If you've read my blog for a while, you might remember that my daughter started taking Suzuki violin lessons last fall at age four and a half. She had expressed an interest in learning violin after listening repeatedly to a fictional story featuring Vivaldi's music. I was concerned that formal music lessons might require too much rigor for her age, but we took the leap after talking with friends who had started Suzuki lessons young. Now, a year later, I'm thrilled that we started lessons when we did, and my daughter has loved playing!
My Summary of the Suzuki Method:
- Musical training relies on ear training until the child begins to read music notation patterns. In other words, you and your child will listen (over and over!) to recordings of the pieces to be learned long before he or she can read the music. This increases the rate at which your child learns new pieces and helps him or her feel successful quickly.
- Every Suzuki student learns the same pieces of music in the same order, and continues to practice previously learned pieces even as they work on new ones. While this might sound overly prescriptive, the songs are pleasant and have a purposeful sequence so that the student has the foundation of knowledge and skill necessarily for each successive piece.
- The method requires strong parental involvement. A parent needs to attend each lesson and guide the child through each daily practice if the child is to progress at a speed that will be adequately rewarding. As a parent, you don't have to know how to play the instrument yourself, but you do need to be willing to learn alongside your child and commit the time and focus necessary each day.
What a year of music lessons has taught me as a parent:
- The teacher makes a huge difference in your child's experience! My daughter's first teacher was quite strict but had a good sense of humor as well as the experience of learning Suzuki violin herself from a young age. Unfortunately, this teacher moved away just before the school year finished, and the replacement teacher simply didn't have the same experience teaching. Thankfully, we were able to switch to a third teacher who has a Master's in Suzuki pedagogy and we could not love her more! She's homeschooling her two children, so she loves to teach and she really understands children and motivation.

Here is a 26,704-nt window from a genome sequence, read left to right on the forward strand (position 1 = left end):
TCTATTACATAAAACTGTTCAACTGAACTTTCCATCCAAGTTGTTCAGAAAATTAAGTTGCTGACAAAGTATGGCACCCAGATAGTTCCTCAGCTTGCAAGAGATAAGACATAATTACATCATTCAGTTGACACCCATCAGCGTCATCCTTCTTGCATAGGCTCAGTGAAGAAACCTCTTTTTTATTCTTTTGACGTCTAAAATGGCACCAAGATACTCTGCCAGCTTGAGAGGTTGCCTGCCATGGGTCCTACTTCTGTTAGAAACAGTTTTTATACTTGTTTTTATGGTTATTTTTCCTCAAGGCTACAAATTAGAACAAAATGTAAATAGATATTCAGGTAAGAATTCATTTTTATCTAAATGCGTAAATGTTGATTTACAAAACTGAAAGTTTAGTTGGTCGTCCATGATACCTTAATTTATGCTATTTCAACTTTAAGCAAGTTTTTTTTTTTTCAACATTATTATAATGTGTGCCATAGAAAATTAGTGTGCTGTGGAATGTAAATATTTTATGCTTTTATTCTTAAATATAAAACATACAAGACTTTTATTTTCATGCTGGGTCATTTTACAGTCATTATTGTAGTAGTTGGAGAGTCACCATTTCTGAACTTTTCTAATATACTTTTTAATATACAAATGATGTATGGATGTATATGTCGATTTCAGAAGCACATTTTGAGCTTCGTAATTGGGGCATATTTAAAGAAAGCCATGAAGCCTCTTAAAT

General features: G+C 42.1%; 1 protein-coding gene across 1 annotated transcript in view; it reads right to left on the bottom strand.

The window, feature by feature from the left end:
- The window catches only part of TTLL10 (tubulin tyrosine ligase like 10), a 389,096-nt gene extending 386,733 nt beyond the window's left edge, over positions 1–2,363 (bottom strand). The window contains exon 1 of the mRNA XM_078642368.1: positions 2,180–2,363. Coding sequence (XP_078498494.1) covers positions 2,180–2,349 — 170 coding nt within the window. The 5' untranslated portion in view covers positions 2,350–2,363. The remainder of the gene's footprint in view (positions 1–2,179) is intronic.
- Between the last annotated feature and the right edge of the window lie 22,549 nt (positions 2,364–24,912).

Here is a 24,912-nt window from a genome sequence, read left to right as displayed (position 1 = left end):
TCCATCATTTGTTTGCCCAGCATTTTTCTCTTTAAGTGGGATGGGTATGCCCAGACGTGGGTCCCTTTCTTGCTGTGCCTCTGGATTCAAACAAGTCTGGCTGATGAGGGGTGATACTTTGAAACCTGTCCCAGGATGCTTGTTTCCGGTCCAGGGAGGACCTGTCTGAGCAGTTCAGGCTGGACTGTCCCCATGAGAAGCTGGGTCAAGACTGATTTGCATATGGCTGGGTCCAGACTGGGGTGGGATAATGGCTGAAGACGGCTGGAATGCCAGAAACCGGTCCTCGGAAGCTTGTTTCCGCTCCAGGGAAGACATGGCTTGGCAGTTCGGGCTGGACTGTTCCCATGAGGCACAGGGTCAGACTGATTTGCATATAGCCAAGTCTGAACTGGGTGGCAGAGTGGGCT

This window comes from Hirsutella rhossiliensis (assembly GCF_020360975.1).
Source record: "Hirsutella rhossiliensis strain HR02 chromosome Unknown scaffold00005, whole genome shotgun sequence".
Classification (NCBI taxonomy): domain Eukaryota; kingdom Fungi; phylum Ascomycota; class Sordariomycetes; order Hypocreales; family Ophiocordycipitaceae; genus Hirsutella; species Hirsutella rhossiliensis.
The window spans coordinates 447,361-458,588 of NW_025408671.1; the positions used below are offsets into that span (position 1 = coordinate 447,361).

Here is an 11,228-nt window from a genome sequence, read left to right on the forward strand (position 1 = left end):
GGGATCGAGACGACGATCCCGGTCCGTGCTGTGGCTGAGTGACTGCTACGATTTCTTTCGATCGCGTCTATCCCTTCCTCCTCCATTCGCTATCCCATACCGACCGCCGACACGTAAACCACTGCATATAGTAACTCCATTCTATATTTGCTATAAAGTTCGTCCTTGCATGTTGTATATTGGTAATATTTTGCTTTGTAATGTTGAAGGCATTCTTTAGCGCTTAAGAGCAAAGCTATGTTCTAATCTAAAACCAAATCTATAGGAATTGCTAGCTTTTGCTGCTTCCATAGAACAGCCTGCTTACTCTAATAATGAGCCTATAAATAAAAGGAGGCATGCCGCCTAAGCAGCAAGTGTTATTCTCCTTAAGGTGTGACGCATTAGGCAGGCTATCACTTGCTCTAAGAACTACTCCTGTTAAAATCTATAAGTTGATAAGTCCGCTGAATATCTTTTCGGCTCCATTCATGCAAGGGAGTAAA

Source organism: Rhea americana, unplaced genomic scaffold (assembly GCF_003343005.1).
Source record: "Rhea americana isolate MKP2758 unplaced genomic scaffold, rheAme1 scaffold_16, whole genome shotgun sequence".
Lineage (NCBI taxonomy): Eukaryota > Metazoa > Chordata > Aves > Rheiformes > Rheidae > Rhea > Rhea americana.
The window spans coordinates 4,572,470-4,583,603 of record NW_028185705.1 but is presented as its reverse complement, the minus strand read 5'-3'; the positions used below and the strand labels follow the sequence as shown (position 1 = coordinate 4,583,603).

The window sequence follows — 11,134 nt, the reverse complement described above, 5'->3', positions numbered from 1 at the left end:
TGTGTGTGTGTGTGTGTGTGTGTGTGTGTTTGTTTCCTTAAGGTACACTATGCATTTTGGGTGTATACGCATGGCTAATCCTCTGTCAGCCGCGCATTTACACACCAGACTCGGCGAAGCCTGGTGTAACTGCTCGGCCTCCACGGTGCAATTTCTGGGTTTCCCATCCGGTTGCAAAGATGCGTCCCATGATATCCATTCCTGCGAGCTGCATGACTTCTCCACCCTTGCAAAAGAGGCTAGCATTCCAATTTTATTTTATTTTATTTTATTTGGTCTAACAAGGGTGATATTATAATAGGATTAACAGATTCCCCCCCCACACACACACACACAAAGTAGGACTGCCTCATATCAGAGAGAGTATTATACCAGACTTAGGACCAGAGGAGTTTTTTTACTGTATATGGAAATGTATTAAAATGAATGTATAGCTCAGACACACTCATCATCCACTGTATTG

- Practice at a regular time each day--the earlier in the day, the better. My daughter's first teacher said her mama wouldn't let them have breakfast until after they'd practiced. I'm not that strict, but we do try to practice within the first few hours of waking up. (That's one of the luxuries of homeschooling--you can prioritize practicing a musical instrument early in the day!) The longer we wait to practice, the less likely it is to happen that day, and the crankier my daughter becomes when we do practice.
- Your child's feelings about practice and playing will fluctuate, but the pattern should be mostly positive. About three months into lessons, my daughter announced that she "shouldn't have wished to play the violin." I was truly disappointed to hear this, but I didn't respond except to ask her some follow-up questions. At the time, we were driving 25 minutes each way to lessons and my daughter had an upcoming recital (a twice-per-year event). But once she gained a repertoire of songs to play, and without the pressure (from her teacher, myself, and herself) of an upcoming recital, she enjoyed practice much more.
- Don't nag about practicing! I try not to mention practicing violin unless we can practice within the next few minutes. On the other hand, we store our violin in a main room so that its presence is a visual reminder that it can be played at any time. (We'd even leave it out of the case if her younger brother were less likely to break it.)
- Find ways to make practice novel from week to week and month to month. Our teacher has provided a song-related coloring book and uses a variety of simple games that we can use to make the repetition of practice more joyful and fun.
- Play with others when possible. One of the greatest joys of being a musician is getting to make music with others! Here in Oregon, there are group classes and annual events for Suzuki students of all levels to play together.
What did you love or dread about music lessons as a child? How do you see lessons differently now that you are a parent or teacher?